As a constant and enthusiastic user of computers, I have occasionally come across programs that have serious bugs. These are programs where you attempt to do something that the program is purportedly capable of doing, but actually is not. The guidance for how to accomplish this task is explicit and clear. The commands are there. The computer should be able to perform the task. In fact, the computer will insist that it is able. But, ultimately, it is not capable. On the Macintosh, this results in a system error. The system error is the bane of the Mac user, because it offers only one solution: turn your computer off, losing everything you have recently put in, and start from the beginning. This is the situation of the Indian who stays within academia. The academic program insists that it can accommodate you. Gives explicit instruction as to how this can be accomplished. You enter the system, begin to have input, then, out of the blue, you get a system error.


The problem is that a system error is incapable of correcting itself. As the user, you merely learn to avoid using that particular function. Unfortunately, the only way to discover a system error is to stumble across it, and be sent back to the beginning. There are a variety of ways to trigger a system error in the academy. The place is riddled with bugs.

 


 

The academic program is not only buggy, but even under optimal conditions, it accepts a very narrow range of input. The slightest variation will bring the system to an absolute halt. An example of the broad-based recognition of this is the proliferation of style guides and manuals. They tell you, down to the most basic question of punctuation, how to prepare work that will run in the academic program. These guides represent the "User's Guide to Academia," and if you follow the recipe carefully, your contributions will be accepted by the program. Indians come from a place where the primary program is different, and has been running for an incredibly long time. Most of the bugs are worked out. Indians enter academia expecting a fundamentally functional program. They expect to press keys labeled "voice," "expression," "meaning," "creativity," and "use," (which are similar to keys in the Indian program) and have something extraordinary happen. Instead, the machine stops. So Indians go home (a place that many white academicians have forgotten exists) or stay in a world they never made.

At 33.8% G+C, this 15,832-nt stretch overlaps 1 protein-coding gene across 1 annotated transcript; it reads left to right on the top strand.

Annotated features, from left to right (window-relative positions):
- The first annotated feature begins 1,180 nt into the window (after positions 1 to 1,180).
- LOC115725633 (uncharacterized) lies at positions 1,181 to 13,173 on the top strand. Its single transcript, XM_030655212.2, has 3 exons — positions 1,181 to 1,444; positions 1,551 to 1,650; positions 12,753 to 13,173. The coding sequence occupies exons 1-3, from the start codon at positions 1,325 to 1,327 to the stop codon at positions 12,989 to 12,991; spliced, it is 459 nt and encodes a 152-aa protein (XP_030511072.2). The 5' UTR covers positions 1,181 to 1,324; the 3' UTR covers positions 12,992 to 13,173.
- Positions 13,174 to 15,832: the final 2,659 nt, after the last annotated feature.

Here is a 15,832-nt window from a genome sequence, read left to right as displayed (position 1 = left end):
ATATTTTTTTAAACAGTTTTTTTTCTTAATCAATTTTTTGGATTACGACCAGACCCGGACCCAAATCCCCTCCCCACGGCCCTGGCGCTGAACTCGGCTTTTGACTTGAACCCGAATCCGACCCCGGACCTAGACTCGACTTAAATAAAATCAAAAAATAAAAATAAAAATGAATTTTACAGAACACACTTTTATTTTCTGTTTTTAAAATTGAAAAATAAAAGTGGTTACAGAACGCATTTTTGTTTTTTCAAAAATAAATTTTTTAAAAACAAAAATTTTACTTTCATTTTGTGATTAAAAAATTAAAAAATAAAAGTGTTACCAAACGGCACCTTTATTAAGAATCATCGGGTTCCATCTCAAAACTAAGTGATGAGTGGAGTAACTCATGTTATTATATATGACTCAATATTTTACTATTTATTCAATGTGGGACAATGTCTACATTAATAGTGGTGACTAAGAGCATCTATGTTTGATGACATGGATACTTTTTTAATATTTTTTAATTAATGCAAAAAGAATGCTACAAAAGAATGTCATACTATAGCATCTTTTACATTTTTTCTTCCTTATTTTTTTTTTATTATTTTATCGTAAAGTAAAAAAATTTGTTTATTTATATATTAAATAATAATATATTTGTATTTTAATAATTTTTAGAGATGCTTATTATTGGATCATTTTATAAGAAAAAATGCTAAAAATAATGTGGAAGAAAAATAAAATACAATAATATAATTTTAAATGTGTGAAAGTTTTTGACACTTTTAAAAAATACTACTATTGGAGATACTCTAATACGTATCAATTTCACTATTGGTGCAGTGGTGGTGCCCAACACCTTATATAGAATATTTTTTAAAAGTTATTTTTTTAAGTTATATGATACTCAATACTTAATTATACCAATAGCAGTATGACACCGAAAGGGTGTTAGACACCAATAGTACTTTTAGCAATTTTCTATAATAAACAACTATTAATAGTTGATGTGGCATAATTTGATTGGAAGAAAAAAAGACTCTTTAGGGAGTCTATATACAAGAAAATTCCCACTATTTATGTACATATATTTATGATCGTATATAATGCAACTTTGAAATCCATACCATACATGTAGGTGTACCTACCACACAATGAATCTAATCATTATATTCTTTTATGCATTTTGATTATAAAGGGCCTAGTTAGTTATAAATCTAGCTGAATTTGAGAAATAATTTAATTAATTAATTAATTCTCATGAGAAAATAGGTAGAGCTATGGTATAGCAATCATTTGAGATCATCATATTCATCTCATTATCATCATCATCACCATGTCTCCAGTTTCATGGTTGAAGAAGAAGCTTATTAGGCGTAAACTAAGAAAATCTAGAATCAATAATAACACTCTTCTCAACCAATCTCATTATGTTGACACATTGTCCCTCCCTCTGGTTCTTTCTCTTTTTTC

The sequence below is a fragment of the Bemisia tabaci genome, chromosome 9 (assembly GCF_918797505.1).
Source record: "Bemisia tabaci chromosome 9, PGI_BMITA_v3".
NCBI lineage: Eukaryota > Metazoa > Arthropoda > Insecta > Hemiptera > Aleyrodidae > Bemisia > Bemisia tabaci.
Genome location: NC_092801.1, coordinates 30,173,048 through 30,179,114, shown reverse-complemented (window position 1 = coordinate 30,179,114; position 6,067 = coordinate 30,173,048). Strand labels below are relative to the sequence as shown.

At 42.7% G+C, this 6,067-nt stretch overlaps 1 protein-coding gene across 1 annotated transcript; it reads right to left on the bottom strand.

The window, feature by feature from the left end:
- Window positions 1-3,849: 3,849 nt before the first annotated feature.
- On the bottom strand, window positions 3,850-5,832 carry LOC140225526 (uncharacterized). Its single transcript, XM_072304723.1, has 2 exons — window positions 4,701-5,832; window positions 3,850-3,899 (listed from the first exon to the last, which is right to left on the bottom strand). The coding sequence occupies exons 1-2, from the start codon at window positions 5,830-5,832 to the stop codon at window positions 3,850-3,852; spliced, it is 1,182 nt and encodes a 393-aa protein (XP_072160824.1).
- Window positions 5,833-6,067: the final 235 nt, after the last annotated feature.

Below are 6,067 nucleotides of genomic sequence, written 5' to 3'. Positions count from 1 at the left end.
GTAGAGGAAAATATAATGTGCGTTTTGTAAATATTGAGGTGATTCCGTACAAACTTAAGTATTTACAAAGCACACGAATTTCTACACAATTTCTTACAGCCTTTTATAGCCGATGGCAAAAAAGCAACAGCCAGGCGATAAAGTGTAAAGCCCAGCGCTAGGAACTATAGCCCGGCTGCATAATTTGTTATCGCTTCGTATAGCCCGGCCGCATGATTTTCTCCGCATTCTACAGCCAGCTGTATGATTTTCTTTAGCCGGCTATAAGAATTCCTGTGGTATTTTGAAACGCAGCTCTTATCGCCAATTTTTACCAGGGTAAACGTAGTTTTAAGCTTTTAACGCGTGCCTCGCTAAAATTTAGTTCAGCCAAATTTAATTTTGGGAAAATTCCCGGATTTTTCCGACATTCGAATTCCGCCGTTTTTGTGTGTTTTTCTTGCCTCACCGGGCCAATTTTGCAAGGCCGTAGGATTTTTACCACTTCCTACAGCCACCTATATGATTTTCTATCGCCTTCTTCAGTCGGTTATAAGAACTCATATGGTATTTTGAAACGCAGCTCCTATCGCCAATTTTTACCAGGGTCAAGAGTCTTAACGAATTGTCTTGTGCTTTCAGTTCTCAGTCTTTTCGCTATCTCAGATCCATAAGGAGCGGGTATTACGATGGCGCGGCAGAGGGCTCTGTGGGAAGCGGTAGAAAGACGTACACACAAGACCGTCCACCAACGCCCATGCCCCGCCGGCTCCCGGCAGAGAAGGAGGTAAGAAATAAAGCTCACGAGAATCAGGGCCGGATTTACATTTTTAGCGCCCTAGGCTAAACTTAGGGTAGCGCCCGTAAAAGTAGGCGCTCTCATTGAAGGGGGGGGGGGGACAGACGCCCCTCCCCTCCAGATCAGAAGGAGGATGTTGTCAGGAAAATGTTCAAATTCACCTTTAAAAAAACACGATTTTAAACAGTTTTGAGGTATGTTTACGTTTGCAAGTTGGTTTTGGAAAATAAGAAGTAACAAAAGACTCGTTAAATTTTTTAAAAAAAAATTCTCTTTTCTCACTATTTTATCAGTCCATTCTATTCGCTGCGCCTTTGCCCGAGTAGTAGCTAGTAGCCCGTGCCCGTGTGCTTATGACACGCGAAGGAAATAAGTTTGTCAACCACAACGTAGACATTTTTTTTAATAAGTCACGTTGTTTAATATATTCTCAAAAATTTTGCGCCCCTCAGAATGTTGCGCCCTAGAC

Sitting in a class
watching the conversation rise and fall
I consider air moving and shaking
Each breath removing and relocating
a million molecules torn from their native space
victim to one name barely whispered
and quickly forgotten

I wonder if there are tribes of the air
who fight and die for one small cloud
that they always have
and always will
call home
 
     

 

 

 Forward to Bray, continued
 
     
 

Essays/Interviews Contents Page | Journal Contents Page
 

 

     
 

  standards@colorado.edu


About Standards